Advertisement
YOU ARE HERE: LAT HomeCollectionsWire Fraud
IN THE NEWS

Wire Fraud

CALIFORNIA | LOCAL
January 11, 2005 | From Times Staff and Wire Reports
A former high-ranking official in the EPA during the Reagan administration was sentenced Monday to 15 months in federal prison for wire fraud and making false statements to the FBI. Rita Marie Lavelle orchestrated a scheme to fraudulently obtain money from a client who had hired her San Diego County company to assist in the cleanup of a Superfund site, federal authorities said. A jury convicted her last year.
Advertisement
BUSINESS
August 5, 2006 | From Reuters
A federal jury in Houston found two former energy traders guilty of wire fraud in connection with the transmission of natural gas prices to industry newsletters but did not convict the pair on conspiracy and other false-reporting charges, the Justice Department said. Former Dynegy Inc. gas trader Michelle Valencia was convicted of seven counts of wire fraud. Former El Paso Corp. trader Greg Singelton was convicted of one count of wire fraud.
CALIFORNIA | LOCAL
May 20, 2003 | From a Times Staff Writer
An Irvine woman once accused of running an international baby-selling operation was sentenced Monday to 21 months in prison for wire fraud and ordered to pay $5,000 in fines. Marianne Gati, 54, said only, "Thank you," when U.S. District Judge Alicemarie Stotler let her address the court. It was a quiet ending to a seven-year battle in which prosecutors struggled to build a baby-selling case.
NEWS
July 26, 1989 | From Associated Press
A federal judge on Tuesday ordered permanent dismissal of theft and wire fraud charges in the Iran-Contra criminal case against former National Security Adviser John M. Poindexter. In the same ruling, U.S. District Judge Harold Greene spelled out the procedure prosecutors may use to narrow a broad conspiracy charge against Poindexter, who faces trial later this year in the scandal. Greene said that the theft and wire fraud charges against Poindexter may not be reinstituted later.
CALIFORNIA | LOCAL
March 12, 2009 | Ari B. Bloomekatz
An Orange County man whose car dealerships accounted for about 5% of all Lamborghinis sold worldwide has agreed to plead guilty to a single count of felony wire fraud and faces a maximum penalty of 30 years in prison, authorities said Wednesday. Viken Keuylian, 45, of Laguna Hills was charged with defrauding Volkswagen Credit Inc. out of at least $12 million, said Assistant U.S. Atty. Andrew Stolper. The financing company gave Keuylian loans to purchase the luxury sports cars.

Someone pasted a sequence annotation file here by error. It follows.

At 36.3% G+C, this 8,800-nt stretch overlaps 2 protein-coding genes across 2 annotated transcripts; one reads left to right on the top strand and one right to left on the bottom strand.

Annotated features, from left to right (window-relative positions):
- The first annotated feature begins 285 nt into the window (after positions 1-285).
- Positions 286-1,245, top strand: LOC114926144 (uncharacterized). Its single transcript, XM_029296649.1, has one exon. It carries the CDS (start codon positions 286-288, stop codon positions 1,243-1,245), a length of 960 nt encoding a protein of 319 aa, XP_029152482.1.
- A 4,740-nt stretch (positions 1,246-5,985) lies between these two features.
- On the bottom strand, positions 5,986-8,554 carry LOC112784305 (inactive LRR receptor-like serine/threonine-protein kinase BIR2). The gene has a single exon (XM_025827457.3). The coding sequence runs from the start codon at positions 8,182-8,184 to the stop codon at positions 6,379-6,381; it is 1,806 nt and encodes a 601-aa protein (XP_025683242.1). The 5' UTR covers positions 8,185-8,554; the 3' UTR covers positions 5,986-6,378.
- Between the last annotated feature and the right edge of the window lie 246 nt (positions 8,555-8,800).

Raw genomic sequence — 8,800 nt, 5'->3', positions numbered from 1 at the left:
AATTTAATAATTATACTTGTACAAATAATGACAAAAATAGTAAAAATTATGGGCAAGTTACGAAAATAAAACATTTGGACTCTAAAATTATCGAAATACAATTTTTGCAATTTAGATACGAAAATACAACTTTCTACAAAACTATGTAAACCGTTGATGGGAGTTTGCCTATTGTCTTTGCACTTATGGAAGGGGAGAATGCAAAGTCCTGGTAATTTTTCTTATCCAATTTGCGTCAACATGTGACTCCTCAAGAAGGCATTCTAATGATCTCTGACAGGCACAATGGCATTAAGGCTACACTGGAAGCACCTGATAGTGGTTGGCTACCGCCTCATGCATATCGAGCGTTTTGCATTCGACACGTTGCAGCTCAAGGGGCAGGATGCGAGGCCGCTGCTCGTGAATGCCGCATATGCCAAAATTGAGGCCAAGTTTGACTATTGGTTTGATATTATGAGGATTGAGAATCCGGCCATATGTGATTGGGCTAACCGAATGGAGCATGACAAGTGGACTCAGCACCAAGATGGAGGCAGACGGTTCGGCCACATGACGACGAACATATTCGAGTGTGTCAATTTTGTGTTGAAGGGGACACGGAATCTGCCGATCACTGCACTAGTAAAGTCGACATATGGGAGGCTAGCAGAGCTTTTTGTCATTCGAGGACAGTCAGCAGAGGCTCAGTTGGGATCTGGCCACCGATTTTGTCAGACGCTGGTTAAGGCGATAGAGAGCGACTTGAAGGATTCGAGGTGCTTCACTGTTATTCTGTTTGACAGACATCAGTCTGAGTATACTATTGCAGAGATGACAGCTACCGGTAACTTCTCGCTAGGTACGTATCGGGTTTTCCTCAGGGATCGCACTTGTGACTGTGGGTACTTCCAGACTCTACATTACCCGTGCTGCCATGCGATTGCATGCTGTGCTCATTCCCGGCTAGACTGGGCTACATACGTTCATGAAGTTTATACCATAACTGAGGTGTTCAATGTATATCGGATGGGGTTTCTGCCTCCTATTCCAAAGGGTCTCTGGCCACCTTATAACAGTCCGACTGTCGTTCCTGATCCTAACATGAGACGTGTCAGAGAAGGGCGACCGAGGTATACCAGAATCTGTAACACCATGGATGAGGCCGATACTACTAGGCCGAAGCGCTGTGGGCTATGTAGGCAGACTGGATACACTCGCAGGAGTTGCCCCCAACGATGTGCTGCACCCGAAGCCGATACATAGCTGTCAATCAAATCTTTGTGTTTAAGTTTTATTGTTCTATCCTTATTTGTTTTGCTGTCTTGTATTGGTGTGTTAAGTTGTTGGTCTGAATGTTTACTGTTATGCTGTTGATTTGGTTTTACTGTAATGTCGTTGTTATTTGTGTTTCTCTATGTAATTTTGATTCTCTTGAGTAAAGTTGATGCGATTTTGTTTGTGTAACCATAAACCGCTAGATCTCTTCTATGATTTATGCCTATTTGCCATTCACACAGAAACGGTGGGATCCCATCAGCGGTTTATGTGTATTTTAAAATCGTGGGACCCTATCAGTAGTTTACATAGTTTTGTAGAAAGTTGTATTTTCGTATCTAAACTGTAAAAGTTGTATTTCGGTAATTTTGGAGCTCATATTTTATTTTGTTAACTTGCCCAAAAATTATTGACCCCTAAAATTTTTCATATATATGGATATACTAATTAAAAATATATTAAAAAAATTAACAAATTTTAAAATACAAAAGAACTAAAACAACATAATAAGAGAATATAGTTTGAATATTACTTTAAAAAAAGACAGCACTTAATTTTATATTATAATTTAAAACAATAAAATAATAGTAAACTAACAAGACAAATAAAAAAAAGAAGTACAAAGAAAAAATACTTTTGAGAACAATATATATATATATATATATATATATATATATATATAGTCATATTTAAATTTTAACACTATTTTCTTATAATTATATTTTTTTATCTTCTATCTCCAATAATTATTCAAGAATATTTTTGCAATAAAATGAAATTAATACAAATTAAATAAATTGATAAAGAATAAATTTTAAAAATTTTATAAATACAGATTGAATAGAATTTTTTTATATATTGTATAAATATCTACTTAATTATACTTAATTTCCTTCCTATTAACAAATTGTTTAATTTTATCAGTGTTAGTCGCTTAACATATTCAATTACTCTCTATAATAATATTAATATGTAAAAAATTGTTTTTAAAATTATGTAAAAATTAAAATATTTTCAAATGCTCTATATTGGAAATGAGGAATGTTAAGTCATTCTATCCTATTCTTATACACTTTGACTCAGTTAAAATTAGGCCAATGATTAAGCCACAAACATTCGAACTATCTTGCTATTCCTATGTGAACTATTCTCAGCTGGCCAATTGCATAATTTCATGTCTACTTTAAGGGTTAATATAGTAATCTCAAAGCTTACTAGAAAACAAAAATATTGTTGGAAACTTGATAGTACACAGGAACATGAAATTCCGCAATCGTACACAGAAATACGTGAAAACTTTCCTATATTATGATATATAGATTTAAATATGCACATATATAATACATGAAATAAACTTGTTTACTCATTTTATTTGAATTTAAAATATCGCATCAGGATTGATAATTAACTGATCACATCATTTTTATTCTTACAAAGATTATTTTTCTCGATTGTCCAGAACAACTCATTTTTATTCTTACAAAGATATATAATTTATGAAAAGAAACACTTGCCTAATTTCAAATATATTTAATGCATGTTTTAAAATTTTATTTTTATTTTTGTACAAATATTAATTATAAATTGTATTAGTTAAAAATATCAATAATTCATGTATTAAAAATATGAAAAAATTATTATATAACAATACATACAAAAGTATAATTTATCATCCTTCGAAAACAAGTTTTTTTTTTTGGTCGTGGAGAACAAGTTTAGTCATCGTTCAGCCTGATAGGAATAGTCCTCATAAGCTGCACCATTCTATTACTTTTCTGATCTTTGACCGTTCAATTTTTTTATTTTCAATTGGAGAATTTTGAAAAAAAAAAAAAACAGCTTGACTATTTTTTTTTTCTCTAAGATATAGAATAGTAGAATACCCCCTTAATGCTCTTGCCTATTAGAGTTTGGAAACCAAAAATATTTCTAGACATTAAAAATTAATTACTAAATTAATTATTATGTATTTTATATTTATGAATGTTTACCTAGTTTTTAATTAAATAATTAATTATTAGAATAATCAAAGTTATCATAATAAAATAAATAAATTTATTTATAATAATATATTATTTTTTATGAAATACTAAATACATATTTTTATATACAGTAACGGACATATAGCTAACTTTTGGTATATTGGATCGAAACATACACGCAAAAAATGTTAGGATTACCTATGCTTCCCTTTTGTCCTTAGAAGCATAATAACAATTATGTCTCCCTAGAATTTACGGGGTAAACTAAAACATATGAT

SPORTS
October 11, 1995 | ELLIOTT ALMOND and STEVE HENSON, TIMES STAFF WRITERS
The FBI has entered the investigation of Robert Troy Caron, the Oxnard sports agent who is the target of a joint NCAA-Pacific 10 Conference probe. The ongoing controversy over alleged payments to college athletes led authorities to question whether federal laws of mail and wire fraud were violated, said sources who asked not to be identified. Steve Zipperstein, U.S.
CALIFORNIA | LOCAL
May 31, 1985 | DANIEL AKST, Times Staff Writer
The FBI is investigating allegations that the little-known Bass Oil Co., whose last known address was in Canoga Park, committed mail and wire fraud, reportedly in connection with an oil and gas venture in Kentucky. Details of the investigation were unavailable, and Bass Oil President Donald E. Bass could not be reached for comment. But Los Angeles FBI spokesman John Hoos confirmed that an inquiry is under way.
SPORTS
October 8, 1994 | LISA DILLMAN and JAMES BATES, TIMES STAFF WRITERS
C. David Rossen, the executive who ran Bruce McNall's thoroughbred horse operations, will plead guilty to one count of wire fraud in connection with the ongoing federal investigation into the King president's banking practices, according to his attorney. Rossen, 39, was charged Friday by federal prosecutors of defrauding the French bank Credit Lyonnais by creating false documents, inventory lists and invoices surrounding $10 million in loans.
BUSINESS
September 23, 2010 | By Stuart Pfeifer and Robert Faturechi, Los Angeles Times
Los Angeles real estate mogul Ezri Namvar, an Iranian immigrant who amassed and then lost billions of dollars of commercial real estate holdings, has been indicted on wire fraud charges, his attorney said. Namvar, former owner of such high-profile properties as the Marriott hotel in downtown Los Angeles and the Cal Neva resort in Lake Tahoe, was accused of five counts of wire fraud related to a company, Namco Financial Exchange Corp., that sheltered proceeds from real estate transactions, said defense attorney Marc Harris.
NEWS
June 22, 1996 | DAVAN MAHARAJ, TIMES STAFF WRITER
Federal agents arrested an Irvine woman Friday and accused her of running an international baby-selling operation that arranged for pregnant Hungarian women to enter the country illegally and sell their babies--sometimes for as much as $80,000--to adoptive parents. Marianne Gati, 48, was arrested on suspicion of mail and wire fraud by federal agents who have been working with Hungarian National Police to investigate the allegations that Gati arranged to sell as many as 30 babies.
Los Angeles Times Articles
|